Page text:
Published by USA Today //pdf1//
Sitting at a wooden table at his 3-week-old restaurant, Saturnino Morrejon Ramos surveyed the turquoise water of this inlet on the Caribbean off Cuba's southern coast.
"I still remember the gunfire," Ramos, 64, said, referring to the failed, CIA-backed invasion by Cuban exiles to depose the regime of Fidel Castro in 1961.
Ramos and others like him are taking part in a decidedly capitalistic change in Cuba in which the communist rulers have relaxed state control of the economy to generate wealth. Results appear mixed because of high taxes on profits and restrictions on economic freedoms that could lead to demands for political liberties.
Ramos is happy about the changes. The tables, chairs and kitchen of the restaurant atop his house were bought using $5,000 worth of remittances, or cash that the family gets from relatives in the USA.
"It's definitely worth paying the taxes to the government because we're earning more money," he said, admiring both the view and the fish caught yards away that lay grilled on the plates of diners. "Everyone's pleased the government has allowed this."
Private restaurants such as this are known as paladares. They first appeared in the early 1990s soon after the Soviet Union collapsed, taking with it the financial aid and subsidized fuel that propped up the Cuban economy.
The private restaurants in people's homes were permitted grudgingly by the Castro government to help Cubans contend with the poor economy, which has for decades been subjected to a rigid socialist state that forbids private enterprise.
After an ailing Fidel stepped back from power in 2006, his brother and now president, Raúl Castro, slowly began to relax state controls on commerce. Political repression and denial of rights of speech remain intact, but in an attempt at a China-style system, Raúl has tried to encourage a private sector. Cuba began by cutting more than 20% of the government-employed workforce, which was largely relegated to phantom jobs to make the claim that Cuba's social model created 100% employment. Castro allowed for an increased number of cuentapropista, or self-employment licenses, to spur more small businesses.
The licenses come with fixed amounts of taxes, regardless of the profits made, and restrictions on how many people can be hired.
Only enterprises that hire unskilled workers, such as restaurants and street vendors, are eligible for the licenses. Professionals such as doctors and architects are banned from expanding their practices.
Raúl Castro defended the pace of the changes, saying, "It is proceeding without haste, so that we don't make new mistakes."
There have been some noticeable changes. Farmers have been able to lease government land, and Cubans can buy and sell cars and property. Private guesthouses, normally a spare room in someone's house that tourists can rent for the night, are found all over Havana.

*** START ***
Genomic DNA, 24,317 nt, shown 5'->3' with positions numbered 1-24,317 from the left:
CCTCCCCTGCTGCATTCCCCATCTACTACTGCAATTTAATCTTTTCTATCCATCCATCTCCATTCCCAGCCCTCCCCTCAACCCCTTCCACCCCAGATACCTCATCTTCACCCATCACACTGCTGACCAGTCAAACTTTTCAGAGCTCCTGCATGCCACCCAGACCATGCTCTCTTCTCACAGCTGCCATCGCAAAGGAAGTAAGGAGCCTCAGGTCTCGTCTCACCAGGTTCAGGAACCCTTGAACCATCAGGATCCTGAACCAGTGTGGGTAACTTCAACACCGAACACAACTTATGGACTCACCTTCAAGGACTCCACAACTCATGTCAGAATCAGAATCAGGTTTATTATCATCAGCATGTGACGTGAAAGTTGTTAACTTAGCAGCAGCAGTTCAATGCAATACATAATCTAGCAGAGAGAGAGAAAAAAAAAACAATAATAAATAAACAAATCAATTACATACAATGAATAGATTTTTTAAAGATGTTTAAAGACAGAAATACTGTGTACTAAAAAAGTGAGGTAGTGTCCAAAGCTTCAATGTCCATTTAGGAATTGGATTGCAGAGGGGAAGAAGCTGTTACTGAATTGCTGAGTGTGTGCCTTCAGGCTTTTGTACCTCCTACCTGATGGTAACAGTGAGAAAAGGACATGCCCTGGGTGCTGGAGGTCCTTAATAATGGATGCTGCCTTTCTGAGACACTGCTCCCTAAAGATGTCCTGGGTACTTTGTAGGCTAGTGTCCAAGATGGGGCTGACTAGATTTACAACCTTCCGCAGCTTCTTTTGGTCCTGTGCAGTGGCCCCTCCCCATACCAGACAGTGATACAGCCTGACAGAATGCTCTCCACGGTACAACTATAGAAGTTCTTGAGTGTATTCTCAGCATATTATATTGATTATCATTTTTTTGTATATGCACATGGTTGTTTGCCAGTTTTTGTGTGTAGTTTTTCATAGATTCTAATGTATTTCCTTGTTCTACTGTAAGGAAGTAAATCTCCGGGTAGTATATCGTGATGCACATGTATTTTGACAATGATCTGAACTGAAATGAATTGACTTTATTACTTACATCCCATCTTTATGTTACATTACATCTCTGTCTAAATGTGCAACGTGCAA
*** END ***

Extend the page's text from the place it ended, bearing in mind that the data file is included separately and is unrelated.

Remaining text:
One license-holder who was popping and bagging popcorn for sale on the street said the changes are not without problems. He said he rents out a room in his home, but more than half of the $20-a-night he charges must go to the government even if the room is vacant.
"The state earns more money from my business than I do," he said, asking that his name not be published for fear of reprisal from the government.
The Cuban government says the level of taxation is necessary to subsidize health care, education and telephone, electricity and water services. Cuban economist Oscar Espinosa Chepe said the taxes are so high that only the tiniest of enterprises can form.
"The reforms are not sufficient; they could be done much quicker," he said. "This government is trying to give the impression that it's changing, but the country is on the edge of a cliff."
Few newer-model cars are seen on the streets of Havana, shelves of stores are bereft of goods and shortages of food are common. Still, driving a taxi or running a guesthouse can be lucrative compared with surviving on state salaries alone.
Payments to private enterprises are made not with the low-value Cuban peso that public employees receive but the Cuban convertible peso, a currency roughly equivalent to the U.S. dollar. Given that the average wage in Cuba is $18 a month, the Cubans who are licensed to run a business are creating an inversion of social norms in the country, Espinosa says.
"A porter in a hotel or a taxi driver can earn more than a Cuban doctor," he said. "And they have a grandiose view of themselves. It's a joke."
Espinosa worries that none of the economic changes will survive should Cuba lose the patronage of Venezuelan President Hugo Chávez, who has used his nation's oil wealth to replace the Soviet Union as Cuba's benefactor.
Espinosa says even the catastrophic loss of welfare from Venezuela would not prompt the Castros to open the economy in full fashion.
"The problem is that the government is scared," said Espinosa, who was imprisoned in 2003 for 18 months for allegedly receiving money from abroad and possessing newspaper clippings about meetings between representatives of the United States and Cuban dissidents. "They know that economic freedom is linked to political freedom."